That's a job for special software using Device-Link technology.
You may find a service that is doing this for you for a fee per PDF file.
Talk to your printers if they could handle this.
( ACP )
Thank you - I'll look into this and I will contact the printer too.
When I prepare a job to go to the printer. I do not embed the fonts. I leave the dot gain as default, Which I believe is no more than 20 percent dot gain. I use the package feature in InDesign. This way you can look and see if there are any potential problems. You can set your pdf preferences in this area and it saves in a neat little folder. I only send my pdf to my printer via one drive. So size is not an issue. The printing company will send a pdf proof back. The color is spot on as proofs when printed. Here is a link with step by step instructions.
Opening supplied artwork PDFs in Photoshop is why your fonts are going missing.
Opening a PDF in Photoshop completely rasterises the entire file! It really shouldn't be done.
The only way it's possible if the PDF was created in Photoshop and saved with it's editing capabilities turned on.
When you open a PDF you can check which program created it by hitting CMD or CTRL D and then viewing the PDF properties.
In the Desription it tells you what program created it.
In this instance - the Application is Acrobat Editor 8.0 - not Photoshop - so opening this in Photoshop would rasterise the entire document.
Not all PDFs are editable in Illustrator or Photoshop - and opening PDFs in these programmes when it's not supposed to is doing terrible damage to your artwork files.
If you are supplied files with Ink Limits above what you need you should return the artwork and ask them to fix it and send you an amended PDF.
If they cannot do this you should fix the error and send them a Proof asking if it's ok to proceed and what you have done.
You can edit the original supplied PDF to reduce to the Ink Limit
But I stress to resend this back on proof and have it signed off.
Thank you - I thought that the disappearing fonts maybe to do with how Photoshop was processing and as you've said is rasterizing the whole file. On the one I was experimenting with, the advert text still looked quite sharp but at 400% you could see that the text was a little pixellated and not as crisp as the original PDF. Supplying advertisers with a stricter specification is the obvious answer - the advertisers adverts seem to come from a variety of sources, some produce their own and others come from design agencies. Stricter guidelines help us but will be more problematic for some and of course we want to make the whole experience as easy and straightforward as possible!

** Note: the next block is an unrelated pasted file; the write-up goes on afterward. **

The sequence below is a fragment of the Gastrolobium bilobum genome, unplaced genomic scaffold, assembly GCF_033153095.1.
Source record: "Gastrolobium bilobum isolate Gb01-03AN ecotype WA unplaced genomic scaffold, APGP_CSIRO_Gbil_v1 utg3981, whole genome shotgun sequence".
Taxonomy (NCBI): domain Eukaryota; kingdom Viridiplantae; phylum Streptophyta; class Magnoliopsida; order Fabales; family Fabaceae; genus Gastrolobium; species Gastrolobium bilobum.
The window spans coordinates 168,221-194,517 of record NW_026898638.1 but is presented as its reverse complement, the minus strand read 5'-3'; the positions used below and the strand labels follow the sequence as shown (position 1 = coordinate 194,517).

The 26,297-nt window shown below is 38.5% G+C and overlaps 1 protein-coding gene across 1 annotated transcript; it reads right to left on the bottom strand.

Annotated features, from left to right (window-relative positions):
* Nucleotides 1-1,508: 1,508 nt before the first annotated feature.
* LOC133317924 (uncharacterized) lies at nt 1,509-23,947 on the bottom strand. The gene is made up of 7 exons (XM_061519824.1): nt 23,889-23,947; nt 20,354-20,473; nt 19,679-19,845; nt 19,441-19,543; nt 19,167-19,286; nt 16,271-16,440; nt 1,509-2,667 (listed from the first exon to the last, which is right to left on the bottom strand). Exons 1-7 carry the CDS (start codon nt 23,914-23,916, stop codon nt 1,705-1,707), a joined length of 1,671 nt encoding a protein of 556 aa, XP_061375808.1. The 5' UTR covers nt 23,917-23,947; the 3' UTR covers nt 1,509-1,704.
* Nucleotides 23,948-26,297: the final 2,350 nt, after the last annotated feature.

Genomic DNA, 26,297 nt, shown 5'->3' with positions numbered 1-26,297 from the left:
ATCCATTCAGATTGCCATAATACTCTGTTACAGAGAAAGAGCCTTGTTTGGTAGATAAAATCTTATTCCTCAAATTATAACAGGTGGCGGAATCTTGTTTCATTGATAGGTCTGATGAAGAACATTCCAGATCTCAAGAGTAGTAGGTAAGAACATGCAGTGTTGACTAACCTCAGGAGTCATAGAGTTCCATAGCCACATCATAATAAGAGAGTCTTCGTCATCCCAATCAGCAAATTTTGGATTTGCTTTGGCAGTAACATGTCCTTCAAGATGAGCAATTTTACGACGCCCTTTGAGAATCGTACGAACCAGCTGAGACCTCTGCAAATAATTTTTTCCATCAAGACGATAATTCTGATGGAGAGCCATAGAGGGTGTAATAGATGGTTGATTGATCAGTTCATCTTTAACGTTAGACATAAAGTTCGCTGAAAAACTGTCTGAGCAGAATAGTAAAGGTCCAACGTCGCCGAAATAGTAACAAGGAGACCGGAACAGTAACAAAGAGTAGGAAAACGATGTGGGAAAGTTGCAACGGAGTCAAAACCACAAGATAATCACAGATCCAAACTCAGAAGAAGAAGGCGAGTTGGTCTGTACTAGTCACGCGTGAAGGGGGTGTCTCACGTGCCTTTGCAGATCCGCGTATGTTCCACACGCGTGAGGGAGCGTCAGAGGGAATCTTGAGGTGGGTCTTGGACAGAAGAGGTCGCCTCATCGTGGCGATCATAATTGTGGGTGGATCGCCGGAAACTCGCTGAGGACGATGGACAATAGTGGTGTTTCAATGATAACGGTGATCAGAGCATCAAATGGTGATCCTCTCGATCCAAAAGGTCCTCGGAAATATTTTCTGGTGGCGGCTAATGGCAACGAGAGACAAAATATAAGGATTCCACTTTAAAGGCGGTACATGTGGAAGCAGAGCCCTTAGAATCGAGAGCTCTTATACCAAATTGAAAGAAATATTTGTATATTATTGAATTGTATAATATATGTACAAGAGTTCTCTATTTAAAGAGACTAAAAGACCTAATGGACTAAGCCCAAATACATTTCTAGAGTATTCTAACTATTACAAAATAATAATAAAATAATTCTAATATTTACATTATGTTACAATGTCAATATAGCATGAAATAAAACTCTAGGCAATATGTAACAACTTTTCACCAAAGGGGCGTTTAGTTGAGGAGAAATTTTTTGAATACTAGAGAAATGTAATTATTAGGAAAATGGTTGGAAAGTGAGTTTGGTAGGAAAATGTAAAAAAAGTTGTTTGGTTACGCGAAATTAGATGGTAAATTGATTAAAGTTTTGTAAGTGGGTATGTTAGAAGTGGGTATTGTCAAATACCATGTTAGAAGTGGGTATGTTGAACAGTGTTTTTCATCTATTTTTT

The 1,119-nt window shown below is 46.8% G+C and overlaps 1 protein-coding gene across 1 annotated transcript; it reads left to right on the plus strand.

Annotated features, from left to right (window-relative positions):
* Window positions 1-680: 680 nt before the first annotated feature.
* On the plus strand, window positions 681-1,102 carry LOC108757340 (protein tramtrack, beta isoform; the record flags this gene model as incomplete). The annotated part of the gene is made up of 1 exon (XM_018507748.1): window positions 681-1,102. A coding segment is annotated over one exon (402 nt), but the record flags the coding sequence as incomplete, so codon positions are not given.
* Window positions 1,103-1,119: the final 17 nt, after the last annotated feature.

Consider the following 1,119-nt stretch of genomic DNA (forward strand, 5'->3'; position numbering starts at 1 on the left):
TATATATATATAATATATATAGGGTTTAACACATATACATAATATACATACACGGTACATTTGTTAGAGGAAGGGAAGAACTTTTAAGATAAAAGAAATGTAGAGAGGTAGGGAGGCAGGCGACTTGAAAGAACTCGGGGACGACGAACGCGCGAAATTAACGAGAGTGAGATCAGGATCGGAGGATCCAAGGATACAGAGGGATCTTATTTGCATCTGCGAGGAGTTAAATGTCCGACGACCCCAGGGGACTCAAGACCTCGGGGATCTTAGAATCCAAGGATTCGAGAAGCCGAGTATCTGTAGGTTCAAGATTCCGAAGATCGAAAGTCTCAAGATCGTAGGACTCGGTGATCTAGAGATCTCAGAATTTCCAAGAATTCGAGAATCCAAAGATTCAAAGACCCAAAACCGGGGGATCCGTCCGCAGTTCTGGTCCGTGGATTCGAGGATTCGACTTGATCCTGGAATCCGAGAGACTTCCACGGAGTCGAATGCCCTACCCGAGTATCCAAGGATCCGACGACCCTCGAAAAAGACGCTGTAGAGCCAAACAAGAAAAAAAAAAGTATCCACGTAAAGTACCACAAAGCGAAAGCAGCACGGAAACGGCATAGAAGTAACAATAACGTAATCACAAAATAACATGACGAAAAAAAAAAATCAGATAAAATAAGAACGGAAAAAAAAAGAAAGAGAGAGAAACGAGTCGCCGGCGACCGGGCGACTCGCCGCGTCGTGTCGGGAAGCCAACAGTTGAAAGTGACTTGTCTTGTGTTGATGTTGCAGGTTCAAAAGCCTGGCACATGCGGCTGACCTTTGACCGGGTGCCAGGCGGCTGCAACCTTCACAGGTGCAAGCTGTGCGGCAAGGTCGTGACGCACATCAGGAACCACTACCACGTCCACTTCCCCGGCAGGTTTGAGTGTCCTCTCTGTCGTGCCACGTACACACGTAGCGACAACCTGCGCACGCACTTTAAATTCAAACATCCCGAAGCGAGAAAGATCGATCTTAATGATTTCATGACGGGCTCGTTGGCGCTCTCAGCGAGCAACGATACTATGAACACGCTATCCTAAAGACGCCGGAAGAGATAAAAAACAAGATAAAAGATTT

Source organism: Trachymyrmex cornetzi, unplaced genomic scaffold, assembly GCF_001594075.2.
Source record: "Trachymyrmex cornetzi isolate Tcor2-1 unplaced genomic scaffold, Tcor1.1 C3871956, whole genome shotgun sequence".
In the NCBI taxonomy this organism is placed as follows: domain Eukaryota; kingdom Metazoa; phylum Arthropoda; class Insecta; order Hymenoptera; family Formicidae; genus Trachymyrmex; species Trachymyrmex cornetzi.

Thanks for the link - I will take a look and deepen my knowledge in the technical aspects of commercial print and the settings/utilities in Acrobat.
I really appreciate the input and insight - thank you!
To get you an idea what DeviceLink technology is about and who is doing this as service, just one example from Germany: https://shop.proof.de/de/druckdaten-konvertierung-mit-devicelink-profil.html
Here the English version: https://shop.proof.de/en/Profile-Conversion-via-DeviceLink.html
Obviously they are using sofware from ColorLogic: https://colorlogic.de/en/dls/
Also a source of information:
( ACP )
EDIT: Added an English language source.
Thank you - I'll have a look at these. Much appreciated.
Also - don't open PDFs in Photoshop - that's how you're losing the font information - it's being rasterised.
As Uwe suggests device link profiles are designed to deal with total ink problems, but the ideal would be to ask your advertisers not to make conversions to CMYK. Your spec sheet should request that the advertisers place RGB images with embedded profiles and export to PDF/X-4.
Thank you - stricter specs would resolve most of our problems I feel! Thank you for taking the time to reply.
You should never open any PDF in Photoshop or Illustrator what you get from a client as.
But you should provide a PDF standard according it they have to create PDFs:
Thank you - appreciate the input. Tighter specs seem to be the way to go 🙂
It's like my posts are invisible 🙂